We all want every child to have what they need to grow up healthy. Healthy foods contain all the energy, minerals, vitamins and fiber kids need to grow. Yet families who depend on food stamps for the bulk of their meals tend to eat a lot of processed foods that are heavy in carbohydrates. Fresh fruits and vegetables do not seem like an option for many families on tight budgets.
The average SNAP (food stamps) recipient received about $133 a month (or about $4.45 a day) in fiscal year 2013. The average dropped to about $125 a month in fiscal year 2014 when a benefit increase included in the 2009 Recovery Act ended in November 2013, resulting in a benefit cut for nearly every SNAP household.
However, there is some good news. Tucked away in the Farm Bill’s nine hundred plus pages which went into law in February, is a benefit for SNAP beneficiaries that allows them to double their benefits at farmers markets. “This program helps families buy healthy food from their local farmers markets, which also helps family farmers and boosts the economy,” said Sen. Debbie Stabenow (D-Mich.), chairman of the Senate Agriculture Committee, who was instrumental in introducing the plan.
The program will provide $100 million to create grants that incentivize SNAP beneficiaries to use their benefits at farmers markets by matching their spending.
This is especially important for those on food stamps because, as Terry Smith, Director of the Division of Family Assistance for the New Hampshire Department of Health and Human Services said recently, “Almost all clients have run out of food and benefits within the third week of the month, which often forces them to rely on food pantries for assistance”.
The U.S. Department of Agriculture’s (USDA) Agricultural Marketing Service (AMS) Administrator Anne Alonzo announced over the weekend that USDA’s National Farmers Market Directory now lists 8,268 markets, an increase of 76 percent since 2008. According to the press release:
The data reflects continued demand and growth of farmers markets in every region of the country. Alonzo also announced that AMS is developing three new local food directories that will expand USDA’s support for local and regional foods by providing easy access to the most current information about the local food market.
Alonzo made the announcements at the Dane County Farmers Market in Madison, Wisconsin, the country’s largest producer-only market, where she kicked off the 15th annual “National Farmers Market Week”, from Aug. 3 through Aug. 9, 2014.
“The National Farmers Market Directory numbers reflect the continued importance of farmers markets to American agriculture. Since its inception, the directory has proven to be a valuable tool for accessing up-to-date information about local farmers markets,” Alonzo said. “Farmers markets play an extremely important role for both farmers and consumers. They bring urban and rural communities together while creating economic growth and increasing access to fresh, healthy foods.”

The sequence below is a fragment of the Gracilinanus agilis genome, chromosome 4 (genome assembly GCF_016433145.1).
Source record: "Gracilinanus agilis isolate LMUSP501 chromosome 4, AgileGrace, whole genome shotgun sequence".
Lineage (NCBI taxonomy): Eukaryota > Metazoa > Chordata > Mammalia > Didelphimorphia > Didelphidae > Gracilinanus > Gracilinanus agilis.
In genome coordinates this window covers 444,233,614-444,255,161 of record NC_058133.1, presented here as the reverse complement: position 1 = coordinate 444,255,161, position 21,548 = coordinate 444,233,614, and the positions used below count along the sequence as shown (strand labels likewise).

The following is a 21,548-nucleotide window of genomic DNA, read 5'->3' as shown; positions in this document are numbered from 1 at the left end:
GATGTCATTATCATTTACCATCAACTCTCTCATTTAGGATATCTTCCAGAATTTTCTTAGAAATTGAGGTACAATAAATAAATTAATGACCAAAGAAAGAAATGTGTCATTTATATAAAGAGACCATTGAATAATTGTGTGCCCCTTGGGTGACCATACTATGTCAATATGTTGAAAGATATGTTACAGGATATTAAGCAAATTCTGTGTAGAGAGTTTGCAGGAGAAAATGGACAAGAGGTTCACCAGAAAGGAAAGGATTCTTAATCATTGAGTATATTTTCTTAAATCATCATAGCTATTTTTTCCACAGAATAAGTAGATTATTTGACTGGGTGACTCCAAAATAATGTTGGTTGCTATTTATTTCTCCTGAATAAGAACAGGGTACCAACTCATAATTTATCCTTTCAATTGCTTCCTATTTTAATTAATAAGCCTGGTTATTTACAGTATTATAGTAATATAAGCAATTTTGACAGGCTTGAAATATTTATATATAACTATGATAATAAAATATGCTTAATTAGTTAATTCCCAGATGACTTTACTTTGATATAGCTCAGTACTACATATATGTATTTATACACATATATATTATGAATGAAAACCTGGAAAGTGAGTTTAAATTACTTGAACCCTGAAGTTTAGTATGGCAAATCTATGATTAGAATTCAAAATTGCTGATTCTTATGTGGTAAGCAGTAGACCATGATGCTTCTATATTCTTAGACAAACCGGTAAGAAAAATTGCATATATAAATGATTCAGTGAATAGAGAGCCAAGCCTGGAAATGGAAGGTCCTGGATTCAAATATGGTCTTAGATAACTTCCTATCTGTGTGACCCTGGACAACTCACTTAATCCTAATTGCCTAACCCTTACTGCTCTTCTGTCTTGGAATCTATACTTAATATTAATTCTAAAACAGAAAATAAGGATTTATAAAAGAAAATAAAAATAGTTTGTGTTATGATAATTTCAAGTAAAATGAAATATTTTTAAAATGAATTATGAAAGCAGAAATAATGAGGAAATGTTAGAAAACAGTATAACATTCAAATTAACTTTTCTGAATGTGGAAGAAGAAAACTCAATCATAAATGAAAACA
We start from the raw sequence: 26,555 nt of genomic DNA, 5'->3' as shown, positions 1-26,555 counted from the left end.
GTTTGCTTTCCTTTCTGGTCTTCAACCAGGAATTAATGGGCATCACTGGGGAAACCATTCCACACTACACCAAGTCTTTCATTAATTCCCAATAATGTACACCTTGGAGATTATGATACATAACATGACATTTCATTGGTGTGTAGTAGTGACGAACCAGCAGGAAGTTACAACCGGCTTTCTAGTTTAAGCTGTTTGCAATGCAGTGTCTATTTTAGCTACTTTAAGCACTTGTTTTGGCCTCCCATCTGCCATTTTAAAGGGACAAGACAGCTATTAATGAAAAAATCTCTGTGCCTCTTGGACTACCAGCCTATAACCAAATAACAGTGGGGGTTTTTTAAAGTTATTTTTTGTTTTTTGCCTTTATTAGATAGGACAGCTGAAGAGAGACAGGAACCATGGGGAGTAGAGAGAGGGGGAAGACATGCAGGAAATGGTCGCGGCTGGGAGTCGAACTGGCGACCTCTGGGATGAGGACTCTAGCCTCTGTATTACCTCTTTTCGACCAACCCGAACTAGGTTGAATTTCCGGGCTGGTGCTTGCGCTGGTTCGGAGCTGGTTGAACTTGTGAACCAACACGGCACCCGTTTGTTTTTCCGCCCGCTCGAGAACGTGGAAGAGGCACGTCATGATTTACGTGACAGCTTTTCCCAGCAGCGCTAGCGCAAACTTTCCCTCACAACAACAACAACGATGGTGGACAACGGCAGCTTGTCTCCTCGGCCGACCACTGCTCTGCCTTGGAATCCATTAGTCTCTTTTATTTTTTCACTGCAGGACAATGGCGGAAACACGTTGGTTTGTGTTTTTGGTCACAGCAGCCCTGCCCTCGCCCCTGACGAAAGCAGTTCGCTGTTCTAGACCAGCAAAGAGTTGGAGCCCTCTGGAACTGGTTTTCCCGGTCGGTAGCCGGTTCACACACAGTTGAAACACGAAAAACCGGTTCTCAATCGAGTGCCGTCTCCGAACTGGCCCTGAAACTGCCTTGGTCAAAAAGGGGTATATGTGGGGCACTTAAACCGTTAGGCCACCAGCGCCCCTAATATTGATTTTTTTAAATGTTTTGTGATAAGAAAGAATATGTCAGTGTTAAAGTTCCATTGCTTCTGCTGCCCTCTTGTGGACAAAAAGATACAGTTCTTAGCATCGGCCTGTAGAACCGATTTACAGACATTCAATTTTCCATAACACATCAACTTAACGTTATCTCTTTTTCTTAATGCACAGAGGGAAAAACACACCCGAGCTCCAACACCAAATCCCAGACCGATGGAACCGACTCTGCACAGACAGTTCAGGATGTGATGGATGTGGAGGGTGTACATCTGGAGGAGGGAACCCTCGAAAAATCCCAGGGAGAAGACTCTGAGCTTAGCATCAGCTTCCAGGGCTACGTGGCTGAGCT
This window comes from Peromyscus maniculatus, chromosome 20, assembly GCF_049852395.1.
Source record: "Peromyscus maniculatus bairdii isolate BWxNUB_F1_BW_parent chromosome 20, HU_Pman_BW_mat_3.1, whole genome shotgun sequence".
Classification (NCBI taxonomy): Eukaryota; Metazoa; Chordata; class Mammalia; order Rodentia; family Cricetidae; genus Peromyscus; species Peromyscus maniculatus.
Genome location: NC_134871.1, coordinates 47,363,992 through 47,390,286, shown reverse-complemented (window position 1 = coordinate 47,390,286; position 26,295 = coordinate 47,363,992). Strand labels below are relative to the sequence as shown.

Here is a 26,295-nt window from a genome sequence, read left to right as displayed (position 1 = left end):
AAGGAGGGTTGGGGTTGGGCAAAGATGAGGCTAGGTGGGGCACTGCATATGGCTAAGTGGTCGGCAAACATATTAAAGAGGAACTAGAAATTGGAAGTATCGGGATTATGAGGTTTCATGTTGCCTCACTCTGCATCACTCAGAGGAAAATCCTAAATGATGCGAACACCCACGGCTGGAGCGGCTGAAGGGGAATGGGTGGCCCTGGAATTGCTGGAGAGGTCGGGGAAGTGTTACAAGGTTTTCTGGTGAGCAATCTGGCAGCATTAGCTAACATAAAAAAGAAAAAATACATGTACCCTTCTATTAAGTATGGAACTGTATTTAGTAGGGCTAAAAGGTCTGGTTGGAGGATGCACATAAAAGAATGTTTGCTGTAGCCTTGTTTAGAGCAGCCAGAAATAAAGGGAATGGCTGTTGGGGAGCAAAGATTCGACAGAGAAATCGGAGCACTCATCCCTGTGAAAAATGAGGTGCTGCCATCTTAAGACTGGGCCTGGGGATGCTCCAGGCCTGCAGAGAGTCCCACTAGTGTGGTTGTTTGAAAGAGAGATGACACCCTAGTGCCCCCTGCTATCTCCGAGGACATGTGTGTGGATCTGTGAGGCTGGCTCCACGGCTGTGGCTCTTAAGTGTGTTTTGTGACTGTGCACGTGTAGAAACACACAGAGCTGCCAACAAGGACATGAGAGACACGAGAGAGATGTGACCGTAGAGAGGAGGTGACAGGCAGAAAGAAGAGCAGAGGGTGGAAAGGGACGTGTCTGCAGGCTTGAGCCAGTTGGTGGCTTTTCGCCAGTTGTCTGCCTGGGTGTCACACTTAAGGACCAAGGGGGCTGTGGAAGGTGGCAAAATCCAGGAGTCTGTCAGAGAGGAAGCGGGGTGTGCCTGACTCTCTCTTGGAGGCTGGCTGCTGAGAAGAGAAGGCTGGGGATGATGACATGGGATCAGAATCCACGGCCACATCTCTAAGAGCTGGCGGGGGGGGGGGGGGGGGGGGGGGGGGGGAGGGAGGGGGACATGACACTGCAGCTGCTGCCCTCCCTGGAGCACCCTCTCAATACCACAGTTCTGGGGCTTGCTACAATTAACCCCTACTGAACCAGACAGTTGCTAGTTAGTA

The USDA National Farmers Market Directory provides information about U.S. farmers market locations, directions, operating times, product offerings, and much more. The data is collected via voluntary self-reporting by operating farmers market managers and is searchable by zip code, product mix, and other criteria.
One of the biggest issues with this program is that many SNAP recipients may not know about it. Let’s help spread the word!
Here is an excellent article on the topic from Seacoast Online:
Food aid boosted for Seacoast families By Denise J. Wheeler
Among the shoppers at last weekend’s bustling Portsmouth farmers market was a 45-year-old man buying fresh produce for the first time in his life. “I’m on Cloud Nine,” he told a Seacoast Eat Local volunteer. “I didn’t know lettuce came in a ball.”
In a region becoming increasingly renowned for its culinary elite, there are many who cannot afford the luxury of farm fresh raspberries in July at $4 a half-pint. Left without enough money to pay bills and feed their children, families using the federally funded Supplemental Nutrition Assistance Program — formerly known as food stamps — tend to shy away from grocery store produce sections and farmers markets, fearing the price of fresh food will consume too much of their limited monthly allotment. Too often, by the month’s end, SNAP funds have run out for families and they end up in food pantries.